Not only humans use tools: This chimpanzee cracks nuts with a stone. (Tobias Deschner/Taï Chimpanzee Project)

What is the difference between humans and monkeys?

Acting with foresight, making plans for the future. This is something that was long thought only humans could do. In search of what makes us human and what makes apes apes, scientists over the centuries have defined many abilities as purely human.

The research results of the last decades have disproved each of these theses: Humans are not unique because they walk upright, they are not the only ones who invented tools and they are not the only animals that can act altruistically.

“Brutus was the senior male in our chimpanzee group when we started. He remained the highest ranking male for ten years and he was so successful because he just had a circle of girlfriends.

That is, chimpanzee females, which he always preferred when he had meat, for example, and also preferred him because he was such a confidential partner.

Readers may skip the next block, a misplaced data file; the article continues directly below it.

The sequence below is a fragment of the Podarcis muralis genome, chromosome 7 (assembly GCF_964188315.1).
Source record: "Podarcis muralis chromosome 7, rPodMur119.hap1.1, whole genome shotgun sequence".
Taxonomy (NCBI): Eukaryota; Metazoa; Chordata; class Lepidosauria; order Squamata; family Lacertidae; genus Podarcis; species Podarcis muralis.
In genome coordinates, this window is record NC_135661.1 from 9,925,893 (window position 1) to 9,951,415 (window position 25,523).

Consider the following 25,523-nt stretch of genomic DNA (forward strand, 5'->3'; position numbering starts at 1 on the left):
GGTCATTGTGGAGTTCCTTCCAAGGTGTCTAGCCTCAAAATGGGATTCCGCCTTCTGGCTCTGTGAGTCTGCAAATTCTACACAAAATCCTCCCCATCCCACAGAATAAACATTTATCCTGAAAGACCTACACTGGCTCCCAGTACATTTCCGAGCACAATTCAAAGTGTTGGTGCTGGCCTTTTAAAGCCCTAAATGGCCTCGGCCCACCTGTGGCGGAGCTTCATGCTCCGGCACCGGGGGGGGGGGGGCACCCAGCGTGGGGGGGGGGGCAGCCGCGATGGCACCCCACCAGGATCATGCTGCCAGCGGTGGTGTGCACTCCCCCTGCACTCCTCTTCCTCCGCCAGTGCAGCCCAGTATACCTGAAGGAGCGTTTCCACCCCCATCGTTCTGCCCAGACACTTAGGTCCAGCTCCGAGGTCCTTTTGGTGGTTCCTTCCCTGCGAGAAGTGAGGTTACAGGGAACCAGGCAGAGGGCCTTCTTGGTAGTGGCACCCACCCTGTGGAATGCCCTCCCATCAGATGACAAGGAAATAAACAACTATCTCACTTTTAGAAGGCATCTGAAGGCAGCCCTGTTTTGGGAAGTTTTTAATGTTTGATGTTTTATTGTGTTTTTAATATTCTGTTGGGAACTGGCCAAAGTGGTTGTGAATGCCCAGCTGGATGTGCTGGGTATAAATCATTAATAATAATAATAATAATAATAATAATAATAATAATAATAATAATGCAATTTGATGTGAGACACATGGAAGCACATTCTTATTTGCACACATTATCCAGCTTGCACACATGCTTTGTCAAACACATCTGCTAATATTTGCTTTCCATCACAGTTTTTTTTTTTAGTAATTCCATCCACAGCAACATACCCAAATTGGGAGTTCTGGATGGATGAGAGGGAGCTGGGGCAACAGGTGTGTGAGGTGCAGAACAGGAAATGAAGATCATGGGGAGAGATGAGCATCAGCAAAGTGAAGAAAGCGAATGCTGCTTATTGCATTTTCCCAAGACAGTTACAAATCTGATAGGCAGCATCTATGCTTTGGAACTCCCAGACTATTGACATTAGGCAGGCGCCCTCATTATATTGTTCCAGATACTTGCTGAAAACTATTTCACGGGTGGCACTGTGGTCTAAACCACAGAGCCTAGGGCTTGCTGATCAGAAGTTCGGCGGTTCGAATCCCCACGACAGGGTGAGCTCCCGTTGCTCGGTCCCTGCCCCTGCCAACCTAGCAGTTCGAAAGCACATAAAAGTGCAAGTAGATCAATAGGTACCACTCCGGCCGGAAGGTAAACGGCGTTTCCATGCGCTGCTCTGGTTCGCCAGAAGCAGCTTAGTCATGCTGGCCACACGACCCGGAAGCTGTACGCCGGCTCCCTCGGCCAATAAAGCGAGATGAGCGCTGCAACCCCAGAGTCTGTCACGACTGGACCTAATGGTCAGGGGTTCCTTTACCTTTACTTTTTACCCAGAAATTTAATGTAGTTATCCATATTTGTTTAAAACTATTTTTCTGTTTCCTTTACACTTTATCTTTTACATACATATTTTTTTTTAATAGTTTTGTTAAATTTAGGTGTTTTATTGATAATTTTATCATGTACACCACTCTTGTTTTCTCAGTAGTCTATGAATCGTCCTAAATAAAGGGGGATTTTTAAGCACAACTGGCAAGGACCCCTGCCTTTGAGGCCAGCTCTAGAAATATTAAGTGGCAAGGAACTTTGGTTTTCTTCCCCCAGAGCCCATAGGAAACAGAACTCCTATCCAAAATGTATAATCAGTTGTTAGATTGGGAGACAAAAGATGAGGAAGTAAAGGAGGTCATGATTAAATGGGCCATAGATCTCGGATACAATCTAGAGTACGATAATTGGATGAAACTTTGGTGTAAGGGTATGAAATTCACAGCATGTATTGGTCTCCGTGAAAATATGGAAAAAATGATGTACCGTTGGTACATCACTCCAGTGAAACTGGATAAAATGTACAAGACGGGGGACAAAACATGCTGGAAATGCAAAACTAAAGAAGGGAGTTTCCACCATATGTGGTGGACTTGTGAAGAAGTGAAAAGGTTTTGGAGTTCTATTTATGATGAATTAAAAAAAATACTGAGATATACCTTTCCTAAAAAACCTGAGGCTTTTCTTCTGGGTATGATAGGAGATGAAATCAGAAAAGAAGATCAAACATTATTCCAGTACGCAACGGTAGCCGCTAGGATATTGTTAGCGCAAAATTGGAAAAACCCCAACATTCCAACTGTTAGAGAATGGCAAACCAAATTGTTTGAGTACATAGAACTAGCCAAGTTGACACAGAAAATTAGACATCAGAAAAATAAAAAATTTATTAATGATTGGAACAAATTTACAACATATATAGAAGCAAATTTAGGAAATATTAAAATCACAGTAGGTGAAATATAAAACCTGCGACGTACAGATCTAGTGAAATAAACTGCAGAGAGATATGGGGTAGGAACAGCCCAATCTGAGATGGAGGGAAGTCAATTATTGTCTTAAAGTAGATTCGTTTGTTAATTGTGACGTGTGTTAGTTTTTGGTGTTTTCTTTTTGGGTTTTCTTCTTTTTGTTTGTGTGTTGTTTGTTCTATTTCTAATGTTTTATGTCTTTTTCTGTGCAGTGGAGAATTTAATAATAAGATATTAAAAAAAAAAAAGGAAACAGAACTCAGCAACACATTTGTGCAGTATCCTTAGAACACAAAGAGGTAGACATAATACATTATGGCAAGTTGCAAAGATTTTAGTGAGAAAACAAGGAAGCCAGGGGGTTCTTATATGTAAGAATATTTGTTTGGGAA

And one day one of those females died and she had a four and a half year old son who was then an orphan. And we knew from past experience that if a child dies before the age of five, a child doesn’t actually survive.

And to our total surprise, the Brutus adopted this child […] and every night he shared the nest with his adopted child. And when he cracked nuts, he split nuts like a female – which never happens with an adult male! And if he had meat, he gave access to that meat to his adopted child, which he would never have done for anyone. He really totally changed his whole behavior towards this little orphan, always made sure that the child follows him and if the child had a problem with other children or with adults, he always came to support.